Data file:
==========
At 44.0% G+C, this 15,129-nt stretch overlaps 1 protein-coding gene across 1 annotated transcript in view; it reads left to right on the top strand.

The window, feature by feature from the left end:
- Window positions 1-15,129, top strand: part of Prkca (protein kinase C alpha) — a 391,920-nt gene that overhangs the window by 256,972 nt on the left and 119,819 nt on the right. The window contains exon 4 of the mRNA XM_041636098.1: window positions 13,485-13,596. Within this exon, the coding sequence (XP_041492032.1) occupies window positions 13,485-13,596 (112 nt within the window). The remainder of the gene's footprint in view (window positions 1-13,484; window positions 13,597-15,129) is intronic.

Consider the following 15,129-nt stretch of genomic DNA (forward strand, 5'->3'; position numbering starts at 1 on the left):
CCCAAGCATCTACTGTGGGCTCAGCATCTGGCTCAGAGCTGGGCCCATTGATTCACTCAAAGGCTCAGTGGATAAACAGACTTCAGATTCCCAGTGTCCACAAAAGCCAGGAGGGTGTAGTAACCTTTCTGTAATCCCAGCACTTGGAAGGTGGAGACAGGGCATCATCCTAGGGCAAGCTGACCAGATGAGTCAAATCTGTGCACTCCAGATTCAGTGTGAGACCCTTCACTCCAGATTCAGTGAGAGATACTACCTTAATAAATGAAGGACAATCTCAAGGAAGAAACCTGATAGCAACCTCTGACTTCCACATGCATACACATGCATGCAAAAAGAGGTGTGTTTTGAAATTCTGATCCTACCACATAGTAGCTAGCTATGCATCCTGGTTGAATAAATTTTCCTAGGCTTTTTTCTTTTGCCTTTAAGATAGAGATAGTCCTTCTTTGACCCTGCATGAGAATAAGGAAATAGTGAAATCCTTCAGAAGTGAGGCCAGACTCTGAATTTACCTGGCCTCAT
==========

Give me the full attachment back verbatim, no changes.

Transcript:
At 44.0% G+C, this 15,129-nt stretch overlaps 1 protein-coding gene across 1 annotated transcript in view; it reads left to right on the top strand.

The window, feature by feature from the left end:
- Window positions 1-15,129, top strand: part of Prkca (protein kinase C alpha) — a 391,920-nt gene that overhangs the window by 256,972 nt on the left and 119,819 nt on the right. The window contains exon 4 of the mRNA XM_041636098.1: window positions 13,485-13,596. Within this exon, the coding sequence (XP_041492032.1) occupies window positions 13,485-13,596 (112 nt within the window). The remainder of the gene's footprint in view (window positions 1-13,484; window positions 13,597-15,129) is intronic.

Consider the following 15,129-nt stretch of genomic DNA (forward strand, 5'->3'; position numbering starts at 1 on the left):
CCCAAGCATCTACTGTGGGCTCAGCATCTGGCTCAGAGCTGGGCCCATTGATTCACTCAAAGGCTCAGTGGATAAACAGACTTCAGATTCCCAGTGTCCACAAAAGCCAGGAGGGTGTAGTAACCTTTCTGTAATCCCAGCACTTGGAAGGTGGAGACAGGGCATCATCCTAGGGCAAGCTGACCAGATGAGTCAAATCTGTGCACTCCAGATTCAGTGTGAGACCCTTCACTCCAGATTCAGTGAGAGATACTACCTTAATAAATGAAGGACAATCTCAAGGAAGAAACCTGATAGCAACCTCTGACTTCCACATGCATACACATGCATGCAAAAAGAGGTGTGTTTTGAAATTCTGATCCTACCACATAGTAGCTAGCTATGCATCCTGGTTGAATAAATTTTCCTAGGCTTTTTTCTTTTGCCTTTAAGATAGAGATAGTCCTTCTTTGACCCTGCATGAGAATAAGGAAATAGTGAAATCCTTCAGAAGTGAGGCCAGACTCTGAATTTACCTGGCCTCAT